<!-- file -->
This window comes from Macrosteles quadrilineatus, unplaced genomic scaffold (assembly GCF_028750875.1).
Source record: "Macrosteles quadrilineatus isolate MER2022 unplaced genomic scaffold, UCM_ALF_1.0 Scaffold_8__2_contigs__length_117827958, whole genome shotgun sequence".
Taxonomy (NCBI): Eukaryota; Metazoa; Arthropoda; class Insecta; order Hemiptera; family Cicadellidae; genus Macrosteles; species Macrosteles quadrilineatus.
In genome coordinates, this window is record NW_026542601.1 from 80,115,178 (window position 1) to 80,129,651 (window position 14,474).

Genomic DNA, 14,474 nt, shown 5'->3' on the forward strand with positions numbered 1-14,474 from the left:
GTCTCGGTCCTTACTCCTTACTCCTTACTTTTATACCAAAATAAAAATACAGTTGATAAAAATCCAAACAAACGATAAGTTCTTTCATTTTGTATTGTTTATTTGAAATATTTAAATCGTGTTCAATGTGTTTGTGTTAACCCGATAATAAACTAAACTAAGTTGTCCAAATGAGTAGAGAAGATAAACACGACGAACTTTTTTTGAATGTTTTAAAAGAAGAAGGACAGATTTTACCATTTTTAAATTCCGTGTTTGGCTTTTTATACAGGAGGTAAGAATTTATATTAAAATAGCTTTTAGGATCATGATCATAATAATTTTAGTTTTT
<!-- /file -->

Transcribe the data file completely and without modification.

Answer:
This window comes from Macrosteles quadrilineatus, unplaced genomic scaffold (assembly GCF_028750875.1).
Source record: "Macrosteles quadrilineatus isolate MER2022 unplaced genomic scaffold, UCM_ALF_1.0 Scaffold_8__2_contigs__length_117827958, whole genome shotgun sequence".
Taxonomy (NCBI): Eukaryota; Metazoa; Arthropoda; class Insecta; order Hemiptera; family Cicadellidae; genus Macrosteles; species Macrosteles quadrilineatus.
In genome coordinates, this window is record NW_026542601.1 from 80,115,178 (window position 1) to 80,129,651 (window position 14,474).

Genomic DNA, 14,474 nt, shown 5'->3' on the forward strand with positions numbered 1-14,474 from the left:
GTCTCGGTCCTTACTCCTTACTCCTTACTTTTATACCAAAATAAAAATACAGTTGATAAAAATCCAAACAAACGATAAGTTCTTTCATTTTGTATTGTTTATTTGAAATATTTAAATCGTGTTCAATGTGTTTGTGTTAACCCGATAATAAACTAAACTAAGTTGTCCAAATGAGTAGAGAAGATAAACACGACGAACTTTTTTTGAATGTTTTAAAAGAAGAAGGACAGATTTTACCATTTTTAAATTCCGTGTTTGGCTTTTTATACAGGAGGTAAGAATTTATATTAAAATAGCTTTTAGGATCATGATCATAATAATTTTAGTTTTT